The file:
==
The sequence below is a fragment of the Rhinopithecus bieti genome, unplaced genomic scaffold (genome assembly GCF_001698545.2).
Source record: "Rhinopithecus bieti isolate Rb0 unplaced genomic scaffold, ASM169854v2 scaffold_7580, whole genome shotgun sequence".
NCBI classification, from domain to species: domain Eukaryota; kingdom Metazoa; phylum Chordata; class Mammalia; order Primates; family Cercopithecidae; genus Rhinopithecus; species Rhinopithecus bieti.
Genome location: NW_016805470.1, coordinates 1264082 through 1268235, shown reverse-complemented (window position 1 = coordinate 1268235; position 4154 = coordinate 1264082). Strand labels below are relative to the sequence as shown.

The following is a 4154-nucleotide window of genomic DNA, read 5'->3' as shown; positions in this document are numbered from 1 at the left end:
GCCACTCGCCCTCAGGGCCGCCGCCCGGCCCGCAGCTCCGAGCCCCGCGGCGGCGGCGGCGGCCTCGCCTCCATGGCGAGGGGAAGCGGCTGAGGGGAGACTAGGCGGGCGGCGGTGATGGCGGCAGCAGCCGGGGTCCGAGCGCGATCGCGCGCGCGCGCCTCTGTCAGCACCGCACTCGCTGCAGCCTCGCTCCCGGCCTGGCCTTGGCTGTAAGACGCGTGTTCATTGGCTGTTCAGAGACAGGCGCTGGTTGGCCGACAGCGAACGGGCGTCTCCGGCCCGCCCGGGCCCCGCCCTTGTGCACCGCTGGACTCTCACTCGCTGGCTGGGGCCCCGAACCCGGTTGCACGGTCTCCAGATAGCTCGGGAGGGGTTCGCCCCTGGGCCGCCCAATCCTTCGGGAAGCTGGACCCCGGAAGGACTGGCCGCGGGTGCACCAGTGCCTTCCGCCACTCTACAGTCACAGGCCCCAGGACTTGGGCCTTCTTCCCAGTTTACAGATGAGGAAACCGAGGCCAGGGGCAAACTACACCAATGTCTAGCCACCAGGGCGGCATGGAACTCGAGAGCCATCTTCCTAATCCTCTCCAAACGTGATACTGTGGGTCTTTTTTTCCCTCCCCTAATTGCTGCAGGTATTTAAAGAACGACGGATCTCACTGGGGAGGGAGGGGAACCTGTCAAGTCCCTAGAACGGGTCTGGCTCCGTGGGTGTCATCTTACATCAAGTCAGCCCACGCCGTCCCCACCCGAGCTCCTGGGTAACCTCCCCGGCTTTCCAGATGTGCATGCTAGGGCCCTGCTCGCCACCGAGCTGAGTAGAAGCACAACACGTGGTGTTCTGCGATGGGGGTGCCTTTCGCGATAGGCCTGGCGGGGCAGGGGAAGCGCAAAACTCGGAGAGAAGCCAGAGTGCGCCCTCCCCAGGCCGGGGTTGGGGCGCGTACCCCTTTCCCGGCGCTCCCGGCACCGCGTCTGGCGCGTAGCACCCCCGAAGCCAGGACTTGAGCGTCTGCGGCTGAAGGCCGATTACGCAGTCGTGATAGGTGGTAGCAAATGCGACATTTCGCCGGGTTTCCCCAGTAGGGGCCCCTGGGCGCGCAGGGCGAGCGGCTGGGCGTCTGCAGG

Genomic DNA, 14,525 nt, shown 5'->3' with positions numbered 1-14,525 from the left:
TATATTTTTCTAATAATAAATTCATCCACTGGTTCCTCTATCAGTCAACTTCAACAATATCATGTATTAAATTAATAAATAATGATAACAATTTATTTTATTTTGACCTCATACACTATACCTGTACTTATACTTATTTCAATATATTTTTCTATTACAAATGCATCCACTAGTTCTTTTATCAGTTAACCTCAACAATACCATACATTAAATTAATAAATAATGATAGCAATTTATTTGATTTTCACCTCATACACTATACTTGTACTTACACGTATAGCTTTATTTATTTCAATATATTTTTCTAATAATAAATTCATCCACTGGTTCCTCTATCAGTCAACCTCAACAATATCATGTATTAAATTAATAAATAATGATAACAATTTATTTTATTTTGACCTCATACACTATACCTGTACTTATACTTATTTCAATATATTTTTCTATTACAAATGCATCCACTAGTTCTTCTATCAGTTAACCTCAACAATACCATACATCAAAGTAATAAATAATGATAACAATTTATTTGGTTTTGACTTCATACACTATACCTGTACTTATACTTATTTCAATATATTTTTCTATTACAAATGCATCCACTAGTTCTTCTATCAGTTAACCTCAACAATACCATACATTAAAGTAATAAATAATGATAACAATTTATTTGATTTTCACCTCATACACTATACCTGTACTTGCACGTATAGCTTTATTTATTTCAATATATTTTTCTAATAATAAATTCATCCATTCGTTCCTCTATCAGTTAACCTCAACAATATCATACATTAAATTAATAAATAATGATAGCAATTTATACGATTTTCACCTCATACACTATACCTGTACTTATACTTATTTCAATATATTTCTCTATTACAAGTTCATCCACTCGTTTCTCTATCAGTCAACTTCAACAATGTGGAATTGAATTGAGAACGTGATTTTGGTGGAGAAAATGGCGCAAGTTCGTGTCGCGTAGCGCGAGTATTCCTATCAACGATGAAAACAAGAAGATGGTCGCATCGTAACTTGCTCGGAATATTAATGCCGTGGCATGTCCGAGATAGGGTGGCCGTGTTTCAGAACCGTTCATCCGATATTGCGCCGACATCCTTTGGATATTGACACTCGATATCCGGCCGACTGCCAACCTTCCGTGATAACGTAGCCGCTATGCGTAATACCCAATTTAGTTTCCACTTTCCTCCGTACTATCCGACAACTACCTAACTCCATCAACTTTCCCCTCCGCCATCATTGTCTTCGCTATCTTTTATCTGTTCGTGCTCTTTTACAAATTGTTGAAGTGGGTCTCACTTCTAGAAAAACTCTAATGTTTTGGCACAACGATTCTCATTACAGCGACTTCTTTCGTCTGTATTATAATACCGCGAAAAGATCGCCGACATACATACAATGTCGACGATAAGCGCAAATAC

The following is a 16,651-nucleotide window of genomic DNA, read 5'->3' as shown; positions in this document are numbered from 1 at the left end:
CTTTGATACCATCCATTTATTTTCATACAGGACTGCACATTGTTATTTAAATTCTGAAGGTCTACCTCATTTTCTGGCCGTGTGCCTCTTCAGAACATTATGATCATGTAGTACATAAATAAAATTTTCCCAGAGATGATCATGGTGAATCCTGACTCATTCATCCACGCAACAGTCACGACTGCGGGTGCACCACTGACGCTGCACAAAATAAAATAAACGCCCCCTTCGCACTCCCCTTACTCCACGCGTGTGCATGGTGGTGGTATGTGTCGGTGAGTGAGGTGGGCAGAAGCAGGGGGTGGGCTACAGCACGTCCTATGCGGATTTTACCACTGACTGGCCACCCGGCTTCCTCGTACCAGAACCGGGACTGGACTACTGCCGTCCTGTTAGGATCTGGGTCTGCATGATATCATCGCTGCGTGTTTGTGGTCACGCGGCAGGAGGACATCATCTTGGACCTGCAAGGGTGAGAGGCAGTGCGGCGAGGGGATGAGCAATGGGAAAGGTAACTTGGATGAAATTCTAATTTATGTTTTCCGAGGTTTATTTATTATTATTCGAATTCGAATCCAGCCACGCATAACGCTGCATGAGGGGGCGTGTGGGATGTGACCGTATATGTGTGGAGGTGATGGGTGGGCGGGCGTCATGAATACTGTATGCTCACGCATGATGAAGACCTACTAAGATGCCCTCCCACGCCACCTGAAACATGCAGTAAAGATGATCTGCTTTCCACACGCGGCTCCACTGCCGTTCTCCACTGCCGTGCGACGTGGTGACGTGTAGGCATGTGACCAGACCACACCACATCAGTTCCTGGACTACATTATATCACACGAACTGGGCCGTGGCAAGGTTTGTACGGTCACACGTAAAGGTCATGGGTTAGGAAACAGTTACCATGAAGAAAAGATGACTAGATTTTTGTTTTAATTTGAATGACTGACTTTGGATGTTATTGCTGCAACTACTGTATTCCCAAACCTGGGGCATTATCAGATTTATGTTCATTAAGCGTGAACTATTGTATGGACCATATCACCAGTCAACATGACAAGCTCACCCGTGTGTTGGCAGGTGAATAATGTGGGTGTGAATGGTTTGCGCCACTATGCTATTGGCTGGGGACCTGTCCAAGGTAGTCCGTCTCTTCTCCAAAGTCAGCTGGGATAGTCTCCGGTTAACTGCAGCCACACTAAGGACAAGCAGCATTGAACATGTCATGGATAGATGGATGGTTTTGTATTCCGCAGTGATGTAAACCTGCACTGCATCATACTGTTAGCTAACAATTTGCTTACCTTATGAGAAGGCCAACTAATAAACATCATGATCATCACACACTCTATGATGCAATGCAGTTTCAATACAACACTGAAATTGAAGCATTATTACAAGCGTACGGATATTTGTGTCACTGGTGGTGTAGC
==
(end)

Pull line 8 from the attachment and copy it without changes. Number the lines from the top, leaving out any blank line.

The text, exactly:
TATATTTTTCTAATAATAAATTCATCCACTGGTTCCTCTATCAGTCAACTTCAACAATATCATGTATTAAATTAATAAATAATGATAACAATTTATTTTATTTTGACCTCATACACTATACCTGTACTTATACTTATTTCAATATATTTTTCTATTACAAATGCATCCACTAGTTCTTTTATCAGTTAACCTCAACAATACCATACATTAAATTAATAAATAATGATAGCAATTTATTTGATTTTCACCTCATACACTATACTTGTACTTACACGTATAGCTTTATTTATTTCAATATATTTTTCTAATAATAAATTCATCCACTGGTTCCTCTATCAGTCAACCTCAACAATATCATGTATTAAATTAATAAATAATGATAACAATTTATTTTATTTTGACCTCATACACTATACCTGTACTTATACTTATTTCAATATATTTTTCTATTACAAATGCATCCACTAGTTCTTCTATCAGTTAACCTCAACAATACCATACATCAAAGTAATAAATAATGATAACAATTTATTTGGTTTTGACTTCATACACTATACCTGTACTTATACTTATTTCAATATATTTTTCTATTACAAATGCATCCACTAGTTCTTCTATCAGTTAACCTCAACAATACCATACATTAAAGTAATAAATAATGATAACAATTTATTTGATTTTCACCTCATACACTATACCTGTACTTGCACGTATAGCTTTATTTATTTCAATATATTTTTCTAATAATAAATTCATCCATTCGTTCCTCTATCAGTTAACCTCAACAATATCATACATTAAATTAATAAATAATGATAGCAATTTATACGATTTTCACCTCATACACTATACCTGTACTTATACTTATTTCAATATATTTCTCTATTACAAGTTCATCCACTCGTTTCTCTATCAGTCAACTTCAACAATGTGGAATTGAATTGAGAACGTGATTTTGGTGGAGAAAATGGCGCAAGTTCGTGTCGCGTAGCGCGAGTATTCCTATCAACGATGAAAACAAGAAGATGGTCGCATCGTAACTTGCTCGGAATATTAATGCCGTGGCATGTCCGAGATAGGGTGGCCGTGTTTCAGAACCGTTCATCCGATATTGCGCCGACATCCTTTGGATATTGACACTCGATATCCGGCCGACTGCCAACCTTCCGTGATAACGTAGCCGCTATGCGTAATACCCAATTTAGTTTCCACTTTCCTCCGTACTATCCGACAACTACCTAACTCCATCAACTTTCCCCTCCGCCATCATTGTCTTCGCTATCTTTTATCTGTTCGTGCTCTTTTACAAATTGTTGAAGTGGGTCTCACTTCTAGAAAAACTCTAATGTTTTGGCACAACGATTCTCATTACAGCGACTTCTTTCGTCTGTATTATAATACCGCGAAAAGATCGCCGACATACATACAATGTCGACGATAAGCGCAAATAC